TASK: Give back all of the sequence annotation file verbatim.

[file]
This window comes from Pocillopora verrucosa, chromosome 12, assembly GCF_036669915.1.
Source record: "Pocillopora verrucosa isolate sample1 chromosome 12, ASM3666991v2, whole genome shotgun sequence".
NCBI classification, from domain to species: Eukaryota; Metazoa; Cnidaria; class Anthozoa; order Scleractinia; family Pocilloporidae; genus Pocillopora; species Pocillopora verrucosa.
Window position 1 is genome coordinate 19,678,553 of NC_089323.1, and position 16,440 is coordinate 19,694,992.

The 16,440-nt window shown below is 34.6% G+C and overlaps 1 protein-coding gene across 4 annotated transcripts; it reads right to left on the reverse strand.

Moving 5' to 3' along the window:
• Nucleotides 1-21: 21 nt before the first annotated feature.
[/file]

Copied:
This window comes from Pocillopora verrucosa, chromosome 12, assembly GCF_036669915.1.
Source record: "Pocillopora verrucosa isolate sample1 chromosome 12, ASM3666991v2, whole genome shotgun sequence".
NCBI classification, from domain to species: Eukaryota; Metazoa; Cnidaria; class Anthozoa; order Scleractinia; family Pocilloporidae; genus Pocillopora; species Pocillopora verrucosa.
Window position 1 is genome coordinate 19,678,553 of NC_089323.1, and position 16,440 is coordinate 19,694,992.

The 16,440-nt window shown below is 34.6% G+C and overlaps 1 protein-coding gene across 4 annotated transcripts; it reads right to left on the reverse strand.

Moving 5' to 3' along the window:
• Nucleotides 1-21: 21 nt before the first annotated feature.